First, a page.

October 11, 2017

Matthew Dowd Falsely Claims Trump Travel Ban ‘Does Nothing on Security’

Tuesday, after over eight months of lower-court legal maneuvering, the Supreme Court “dismissed a major challenge to President Trump’s travel ban on majority-Muslim countries … because it has been replaced by a new version, sending the controversy back to the starting block.” Perhaps the weakest argument by someone in the media against what the Supreme Court ultimately did — that Trump’s related order “does nothing on security” — was made in a Sunday tweet by Matthew Dowd, someone who should know better.

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Tuesday Off-Topic (Moderated) Open Thread (101117)

Filed under: Lucid Links — Tom @ 6:00 am

This open thread is meant for commenters to post on items either briefly noted below (if any) or otherwise not covered at this blog. Rules are here.

Positivity: Priest who secretly ministered under Soviet rule moves closer to sainthood

Filed under: Positivity — Tom @ 5:55 am

From :

Oct 10, 2017 / 04:02 pm

On Monday Pope Francis advanced eight causes for sainthood, including a Capuchin priest who ministered underground across the Soviet Union for nearly 40 years.

Fr. Serafin Kaszuba, OFM Cap., was born June 17, 1910 in Zamarstynów, near Lviv, in what was then part of Austria-Hungary. Pope Francis recognized his heroic virtues Oct. 9, meaning the priest can now be referred to as “Venerable.”

Born Alojzy Kazimierz, Fr. Serafin entered the Capuchin novitiate in Poland at the age of 18. He made perpetual vows in 1932, and was ordained a priest the following year. He studied at the Jagiellonian University in Krakow.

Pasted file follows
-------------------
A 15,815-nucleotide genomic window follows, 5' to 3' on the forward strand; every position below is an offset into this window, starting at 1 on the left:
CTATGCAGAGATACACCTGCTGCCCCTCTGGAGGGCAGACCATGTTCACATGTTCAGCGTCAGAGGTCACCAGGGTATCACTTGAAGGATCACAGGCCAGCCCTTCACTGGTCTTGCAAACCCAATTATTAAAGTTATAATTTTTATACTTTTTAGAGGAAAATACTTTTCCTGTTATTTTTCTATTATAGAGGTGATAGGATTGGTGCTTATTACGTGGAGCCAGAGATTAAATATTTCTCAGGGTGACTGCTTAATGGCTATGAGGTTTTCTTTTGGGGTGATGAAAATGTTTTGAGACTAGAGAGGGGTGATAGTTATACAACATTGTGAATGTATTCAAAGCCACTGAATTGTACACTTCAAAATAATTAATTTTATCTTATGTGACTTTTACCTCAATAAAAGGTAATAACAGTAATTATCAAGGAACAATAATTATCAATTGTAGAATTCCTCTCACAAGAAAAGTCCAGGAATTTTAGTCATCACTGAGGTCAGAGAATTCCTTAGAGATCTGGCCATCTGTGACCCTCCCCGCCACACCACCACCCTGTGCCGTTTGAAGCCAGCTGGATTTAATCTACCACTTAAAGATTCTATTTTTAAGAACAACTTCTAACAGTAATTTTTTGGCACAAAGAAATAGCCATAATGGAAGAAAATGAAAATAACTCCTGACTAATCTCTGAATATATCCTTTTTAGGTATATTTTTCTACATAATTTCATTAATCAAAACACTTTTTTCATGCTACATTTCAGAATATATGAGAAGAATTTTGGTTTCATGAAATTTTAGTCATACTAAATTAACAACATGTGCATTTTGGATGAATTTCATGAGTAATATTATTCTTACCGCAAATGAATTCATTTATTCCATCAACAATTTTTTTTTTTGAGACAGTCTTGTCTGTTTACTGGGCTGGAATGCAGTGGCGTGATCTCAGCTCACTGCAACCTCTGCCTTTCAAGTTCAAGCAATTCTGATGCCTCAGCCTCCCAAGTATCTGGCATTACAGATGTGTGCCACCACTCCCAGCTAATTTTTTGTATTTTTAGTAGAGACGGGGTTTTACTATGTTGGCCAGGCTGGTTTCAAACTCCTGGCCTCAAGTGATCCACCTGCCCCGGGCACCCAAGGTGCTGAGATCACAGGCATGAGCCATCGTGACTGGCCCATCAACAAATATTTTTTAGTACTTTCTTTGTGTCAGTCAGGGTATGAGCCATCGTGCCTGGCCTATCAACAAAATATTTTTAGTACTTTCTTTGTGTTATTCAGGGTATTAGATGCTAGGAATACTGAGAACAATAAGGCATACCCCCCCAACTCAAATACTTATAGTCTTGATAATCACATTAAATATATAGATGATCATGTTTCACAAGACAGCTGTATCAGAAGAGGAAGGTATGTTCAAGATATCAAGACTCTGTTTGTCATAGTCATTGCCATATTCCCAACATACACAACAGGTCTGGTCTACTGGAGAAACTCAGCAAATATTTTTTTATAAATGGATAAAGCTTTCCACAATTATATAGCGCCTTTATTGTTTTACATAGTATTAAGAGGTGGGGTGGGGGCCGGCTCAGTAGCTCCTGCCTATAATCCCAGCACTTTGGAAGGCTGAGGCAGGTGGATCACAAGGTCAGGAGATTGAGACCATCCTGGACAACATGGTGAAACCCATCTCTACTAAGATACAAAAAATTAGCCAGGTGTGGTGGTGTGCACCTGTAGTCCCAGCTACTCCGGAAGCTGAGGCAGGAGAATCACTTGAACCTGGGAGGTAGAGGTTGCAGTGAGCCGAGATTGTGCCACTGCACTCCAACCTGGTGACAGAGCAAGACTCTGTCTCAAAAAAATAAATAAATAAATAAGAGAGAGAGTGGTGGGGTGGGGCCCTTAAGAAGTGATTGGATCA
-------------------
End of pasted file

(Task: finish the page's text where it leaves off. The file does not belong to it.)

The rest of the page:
In 1940 he began ministering in Lviv and Volhynia, which was occupied by the Soviet Union. The region was later occupied by Nazi Germany, until Soviet forces returned in 1944.

During the ethnic cleansing of Poles in Volhynia by the Ukrainian Insurgent Army during World War II he refused to leave his parishioners, moving from one village to another as the settlements were razed. He escaped attacks on his rectory.

Under the Soviet government he was able to legally register in 1945 as a priest in Rivne, in what is now Ukraine. He centered his ministry in Volhynia, while also travelling to the Latvian and Lithuanian territories of the Soviet Union.

In 1958 Soviet authorities stripped him of the right to publicly perform priestly functions, and he began ministering secretly in Ukraine, Belarus, Lithuania, and Estonia. In 1963 he went to Kazakhstan, where the Soviets had deported tens of thousands of Poles. He continued to minister in secret, while publicly working at a bookbinders’.

He was arrested in 1966 and sentenced to prison, but he escaped the following year and continued working as a priest in Kazakhstan.

Suffering from tuberculosis and progressing deafness, Fr. Serafin was able to return to Poland, then a Soviet satellite state, for hospital treatment in 1968. He had lung surgery in Wroclaw, and returned to Kazakhstan in June 1970.

The priest then ministered primarily in Kazakhstan and Ukraine until his Sept. 20, 1977 death, while reciting the breviary, in Lviv. …

Go here for the rest of the story.